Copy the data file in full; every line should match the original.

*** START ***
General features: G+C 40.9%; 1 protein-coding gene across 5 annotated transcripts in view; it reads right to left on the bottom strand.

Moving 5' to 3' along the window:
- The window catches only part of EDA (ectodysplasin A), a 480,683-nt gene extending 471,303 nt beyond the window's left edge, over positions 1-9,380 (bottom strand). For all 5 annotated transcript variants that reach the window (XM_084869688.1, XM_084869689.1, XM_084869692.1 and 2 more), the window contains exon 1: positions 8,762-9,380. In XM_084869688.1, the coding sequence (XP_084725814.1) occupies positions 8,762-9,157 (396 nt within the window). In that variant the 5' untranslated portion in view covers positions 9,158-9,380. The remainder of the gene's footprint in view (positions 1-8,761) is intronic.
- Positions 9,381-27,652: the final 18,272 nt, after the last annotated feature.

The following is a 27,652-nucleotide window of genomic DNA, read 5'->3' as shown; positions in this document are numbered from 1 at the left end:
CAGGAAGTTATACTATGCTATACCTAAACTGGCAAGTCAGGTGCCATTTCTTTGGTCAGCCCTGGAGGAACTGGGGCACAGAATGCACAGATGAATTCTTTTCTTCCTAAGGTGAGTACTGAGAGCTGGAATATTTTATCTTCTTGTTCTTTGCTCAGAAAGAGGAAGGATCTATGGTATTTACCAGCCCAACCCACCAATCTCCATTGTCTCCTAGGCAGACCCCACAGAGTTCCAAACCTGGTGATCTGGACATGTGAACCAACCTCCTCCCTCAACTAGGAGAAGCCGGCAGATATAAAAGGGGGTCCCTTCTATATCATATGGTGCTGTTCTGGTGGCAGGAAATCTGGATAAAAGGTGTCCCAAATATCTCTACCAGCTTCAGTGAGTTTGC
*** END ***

General features: G+C 40.9%; 1 protein-coding gene across 5 annotated transcripts in view; it reads right to left on the bottom strand.

Moving 5' to 3' along the window:
- The window catches only part of EDA (ectodysplasin A), a 480,683-nt gene extending 471,303 nt beyond the window's left edge, over positions 1-9,380 (bottom strand). For all 5 annotated transcript variants that reach the window (XM_084869688.1, XM_084869689.1, XM_084869692.1 and 2 more), the window contains exon 1: positions 8,762-9,380. In XM_084869688.1, the coding sequence (XP_084725814.1) occupies positions 8,762-9,157 (396 nt within the window). In that variant the 5' untranslated portion in view covers positions 9,158-9,380. The remainder of the gene's footprint in view (positions 1-8,761) is intronic.
- Positions 9,381-27,652: the final 18,272 nt, after the last annotated feature.

The following is a 27,652-nucleotide window of genomic DNA, read 5'->3' as shown; positions in this document are numbered from 1 at the left end:
CAGGAAGTTATACTATGCTATACCTAAACTGGCAAGTCAGGTGCCATTTCTTTGGTCAGCCCTGGAGGAACTGGGGCACAGAATGCACAGATGAATTCTTTTCTTCCTAAGGTGAGTACTGAGAGCTGGAATATTTTATCTTCTTGTTCTTTGCTCAGAAAGAGGAAGGATCTATGGTATTTACCAGCCCAACCCACCAATCTCCATTGTCTCCTAGGCAGACCCCACAGAGTTCCAAACCTGGTGATCTGGACATGTGAACCAACCTCCTCCCTCAACTAGGAGAAGCCGGCAGATATAAAAGGGGGTCCCTTCTATATCATATGGTGCTGTTCTGGTGGCAGGAAATCTGGATAAAAGGTGTCCCAAATATCTCTACCAGCTTCAGTGAGTTTGC